Today’s Featured Author – Karen Levy

Today, I welcome author Karen Levy to my blog. Her debut novel, My Father’s Garden, a memoir, was released in 2013.

Interview

Tell us a bit about yourself.

I am an Israeli-American writer who loves a well-told story, whether it’s in print or on the screen. My first book, My Father’s Gardens, was published in 2013 and I have enjoyed sharing it in various venues ever since.

Where were you born and where do you call home?

I was born in Jerusalem, Israel and after many years of traveling between my two countries (I am a dual-citizen), I realized that you can call more than one place home. Yet the more Americanized I become, the more comfortable I am in the United States.

What or who inspired you to start writing?

I’ve always loved language and the almost magical power it has to transform and inspire. I didn’t know what I wanted to write until I needed to figure out who I was and where I belonged, and writing has always helped me find order in chaos. Writing about my two worlds did just that. I also know what it is like not to have the power of words since English is not my first language. So finding my voice was crucial for me.

How much of yourself, your personality or your experiences, is in your books?

This first book, My Father’s Gardens, is a memoir, so everything I share in it is personal. I don’t know how to express myself in any way other than by being completely open and honest about my experiences. Audiences deserve, and hopefully appreciate authenticity. Of course this makes writing fiction a bit tricky, since I tend to bring myself into the picture more than I intended originally.

Have you started your next project? If so, can you share a little bit about your next book?

I have started my next book and once again, it takes place on two shores, starting in the United States and traveling to the Middle-East. The protagonist finds herself wondering about her purpose in life now that her children are older and need her less and less. While in this dark mood she finds herself thinking about her past and about one particular friend she has not thought about since the uprising that tore them apart. The friend is Arab while the protagonist is Israeli. She will eventually discover that those closest to her have kept a secret for years, a discovery that will cause her to question who it is we can trust in a world full of betrayal.

Do you write full-time? If so, what is your work day like? If not, what do you do other than write and how do you find time to write?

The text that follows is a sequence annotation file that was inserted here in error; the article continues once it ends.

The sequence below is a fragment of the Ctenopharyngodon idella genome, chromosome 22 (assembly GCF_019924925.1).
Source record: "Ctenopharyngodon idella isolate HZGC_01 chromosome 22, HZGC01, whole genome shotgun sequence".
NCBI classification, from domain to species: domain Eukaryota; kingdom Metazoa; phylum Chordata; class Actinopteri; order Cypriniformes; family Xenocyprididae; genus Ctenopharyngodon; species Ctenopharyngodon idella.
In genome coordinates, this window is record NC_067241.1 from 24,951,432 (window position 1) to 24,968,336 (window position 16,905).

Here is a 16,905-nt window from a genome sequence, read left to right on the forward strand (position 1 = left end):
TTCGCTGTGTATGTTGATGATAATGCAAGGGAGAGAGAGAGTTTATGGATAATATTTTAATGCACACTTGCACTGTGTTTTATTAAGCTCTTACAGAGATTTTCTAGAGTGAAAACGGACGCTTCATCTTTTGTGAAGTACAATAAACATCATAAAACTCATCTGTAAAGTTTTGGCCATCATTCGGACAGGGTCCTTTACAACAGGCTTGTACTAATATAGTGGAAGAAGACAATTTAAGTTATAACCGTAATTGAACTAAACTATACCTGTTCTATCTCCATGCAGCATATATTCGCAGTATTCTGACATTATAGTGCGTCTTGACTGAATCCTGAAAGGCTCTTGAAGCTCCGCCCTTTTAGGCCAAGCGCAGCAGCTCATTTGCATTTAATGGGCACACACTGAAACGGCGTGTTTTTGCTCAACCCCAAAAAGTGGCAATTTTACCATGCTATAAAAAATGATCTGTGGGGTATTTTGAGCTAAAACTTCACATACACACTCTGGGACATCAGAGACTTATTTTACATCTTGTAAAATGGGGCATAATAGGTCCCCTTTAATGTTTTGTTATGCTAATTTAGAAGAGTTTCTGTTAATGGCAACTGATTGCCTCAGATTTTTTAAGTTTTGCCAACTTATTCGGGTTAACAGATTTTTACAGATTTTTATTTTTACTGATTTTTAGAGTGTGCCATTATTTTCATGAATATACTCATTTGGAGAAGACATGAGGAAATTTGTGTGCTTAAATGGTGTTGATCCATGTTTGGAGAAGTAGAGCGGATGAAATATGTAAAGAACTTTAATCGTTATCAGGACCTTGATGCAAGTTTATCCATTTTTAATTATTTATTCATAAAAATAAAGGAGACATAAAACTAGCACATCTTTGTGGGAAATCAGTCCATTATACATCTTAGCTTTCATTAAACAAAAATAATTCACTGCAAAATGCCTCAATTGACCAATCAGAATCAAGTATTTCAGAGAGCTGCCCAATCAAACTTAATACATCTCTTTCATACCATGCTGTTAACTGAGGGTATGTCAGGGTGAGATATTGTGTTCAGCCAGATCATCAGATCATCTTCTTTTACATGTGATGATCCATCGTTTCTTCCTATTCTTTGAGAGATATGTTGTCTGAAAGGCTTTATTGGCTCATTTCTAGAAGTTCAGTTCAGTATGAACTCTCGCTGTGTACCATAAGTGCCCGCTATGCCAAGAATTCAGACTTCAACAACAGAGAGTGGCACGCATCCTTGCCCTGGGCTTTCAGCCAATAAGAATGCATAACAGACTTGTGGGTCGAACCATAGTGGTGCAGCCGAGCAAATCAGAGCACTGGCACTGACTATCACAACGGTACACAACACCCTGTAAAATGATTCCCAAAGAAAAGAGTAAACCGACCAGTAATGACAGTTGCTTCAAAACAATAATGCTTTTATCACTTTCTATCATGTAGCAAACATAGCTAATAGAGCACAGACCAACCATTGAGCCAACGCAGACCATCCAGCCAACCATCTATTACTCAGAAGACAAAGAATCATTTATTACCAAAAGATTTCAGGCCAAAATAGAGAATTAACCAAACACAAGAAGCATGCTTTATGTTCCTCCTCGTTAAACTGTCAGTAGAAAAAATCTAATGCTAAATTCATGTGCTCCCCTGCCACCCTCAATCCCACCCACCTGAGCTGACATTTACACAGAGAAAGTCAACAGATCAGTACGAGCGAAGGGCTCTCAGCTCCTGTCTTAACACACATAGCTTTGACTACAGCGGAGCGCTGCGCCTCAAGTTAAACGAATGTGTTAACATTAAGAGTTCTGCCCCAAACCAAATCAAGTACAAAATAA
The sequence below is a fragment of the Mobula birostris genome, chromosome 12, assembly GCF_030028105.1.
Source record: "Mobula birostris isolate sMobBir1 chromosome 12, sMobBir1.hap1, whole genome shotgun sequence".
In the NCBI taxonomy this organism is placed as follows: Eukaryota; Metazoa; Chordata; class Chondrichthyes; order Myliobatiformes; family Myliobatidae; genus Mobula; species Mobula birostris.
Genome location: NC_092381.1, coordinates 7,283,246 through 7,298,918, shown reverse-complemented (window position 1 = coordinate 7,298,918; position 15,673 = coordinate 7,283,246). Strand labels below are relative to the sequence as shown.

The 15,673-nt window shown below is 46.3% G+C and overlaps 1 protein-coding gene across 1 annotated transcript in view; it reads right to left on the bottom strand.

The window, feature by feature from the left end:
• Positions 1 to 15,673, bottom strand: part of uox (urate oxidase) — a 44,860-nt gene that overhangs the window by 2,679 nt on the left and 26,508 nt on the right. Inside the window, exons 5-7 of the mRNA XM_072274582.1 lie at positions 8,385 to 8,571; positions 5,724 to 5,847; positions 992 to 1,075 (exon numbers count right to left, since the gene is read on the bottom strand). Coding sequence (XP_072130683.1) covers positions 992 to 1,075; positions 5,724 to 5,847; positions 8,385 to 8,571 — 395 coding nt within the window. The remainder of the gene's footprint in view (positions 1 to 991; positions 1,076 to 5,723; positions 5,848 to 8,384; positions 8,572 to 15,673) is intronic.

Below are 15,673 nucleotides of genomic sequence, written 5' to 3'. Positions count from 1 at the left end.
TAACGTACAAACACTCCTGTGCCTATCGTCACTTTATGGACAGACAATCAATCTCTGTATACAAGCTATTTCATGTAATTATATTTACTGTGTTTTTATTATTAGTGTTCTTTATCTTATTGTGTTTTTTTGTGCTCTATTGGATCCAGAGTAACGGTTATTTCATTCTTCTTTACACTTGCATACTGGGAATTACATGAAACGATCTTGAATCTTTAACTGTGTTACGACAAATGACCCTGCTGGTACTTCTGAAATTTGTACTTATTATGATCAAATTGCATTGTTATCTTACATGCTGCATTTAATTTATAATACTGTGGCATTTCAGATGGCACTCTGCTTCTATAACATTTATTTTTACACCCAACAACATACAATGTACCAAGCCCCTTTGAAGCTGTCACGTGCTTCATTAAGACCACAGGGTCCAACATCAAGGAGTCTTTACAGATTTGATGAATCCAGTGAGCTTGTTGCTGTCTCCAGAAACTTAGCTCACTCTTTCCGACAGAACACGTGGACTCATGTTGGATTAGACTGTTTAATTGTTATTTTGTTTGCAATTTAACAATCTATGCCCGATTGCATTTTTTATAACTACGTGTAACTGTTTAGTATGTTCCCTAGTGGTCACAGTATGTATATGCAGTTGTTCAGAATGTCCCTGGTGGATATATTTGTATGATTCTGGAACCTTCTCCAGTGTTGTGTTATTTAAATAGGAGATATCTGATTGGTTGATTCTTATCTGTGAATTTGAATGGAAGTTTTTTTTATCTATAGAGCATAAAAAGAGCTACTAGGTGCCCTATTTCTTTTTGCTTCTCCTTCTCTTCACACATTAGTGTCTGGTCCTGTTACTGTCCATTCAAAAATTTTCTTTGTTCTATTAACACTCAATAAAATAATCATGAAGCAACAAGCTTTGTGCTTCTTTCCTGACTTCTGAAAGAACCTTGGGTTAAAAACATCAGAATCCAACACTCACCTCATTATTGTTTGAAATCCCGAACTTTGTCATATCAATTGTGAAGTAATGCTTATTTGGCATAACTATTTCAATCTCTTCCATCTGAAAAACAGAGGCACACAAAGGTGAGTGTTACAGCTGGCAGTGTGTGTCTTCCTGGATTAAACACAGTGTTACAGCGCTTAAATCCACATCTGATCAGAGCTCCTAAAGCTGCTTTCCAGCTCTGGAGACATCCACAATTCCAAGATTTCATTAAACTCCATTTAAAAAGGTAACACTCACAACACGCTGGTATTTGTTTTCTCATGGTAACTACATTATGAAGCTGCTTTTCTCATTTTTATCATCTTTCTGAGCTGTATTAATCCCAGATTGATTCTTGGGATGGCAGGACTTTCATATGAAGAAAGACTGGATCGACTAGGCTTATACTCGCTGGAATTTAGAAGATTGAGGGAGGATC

I spend part of my time teaching English at Sacramento State University, trying to convince students that language is a powerful tool that can help them navigate the world. When I’m not grading student essays I read my favorite authors for inspiration and keep plugging away at my own manuscript. I should, but don’t have a schedule for my own writing. When I get an idea, I sit down and write.

What is the best thing about being a writer? The worst?

The best thing is succeeding in taking those great ideas you think you have and effectively capturing them in words that impact readers. I love when someone has read my book and tells me that they could relate, or that it moved them. Of course, not everyone was pleased with what I shared. My own mother has not spoken to me since the memoir’s publication. The worst part about writing is self-doubt. Writing a full length novel is a daunting task and since I am so used to writing non-fiction, I question my decision to attempt fiction quite frequently.

If you could meet two authors, who would you pick and why?

One of my favorite authors is Julia Alvarez, a Dominican-American writer whose lyrical language and story-telling abilities astound me. I wrote to her years ago, just to thank her for the incredible books she has created, and surprisingly, she wrote back. I would love to continue our “conversation” in person, so I could learn more about this art of writing. The other writer I enjoy is Ann Patchett. She also weaves intricate stories that feel so real. I would love to learn from her as well.

Book Blurb

Levy_Cover_Blurb_TopMy Father’s Gardens is the story of a young girl who comes of age in two languages, and on two shores, between warring parents and rules that change depending on the landscape and the proximity of her mother. Struggling to find her voice and her place in the world as a result of her frequent travels between her native Israel and the United States, she feels that she must choose a place to call home. As her scenery alternates between warm Mediterranean and snow capped mountains, loud-mouthed Israelis and polite Americans, so do her loyalties: Is she more Israeli or American? How will she know when she has arrived? And while she chooses she is slowly transplanting bits of her father’s gardens on foreign soil.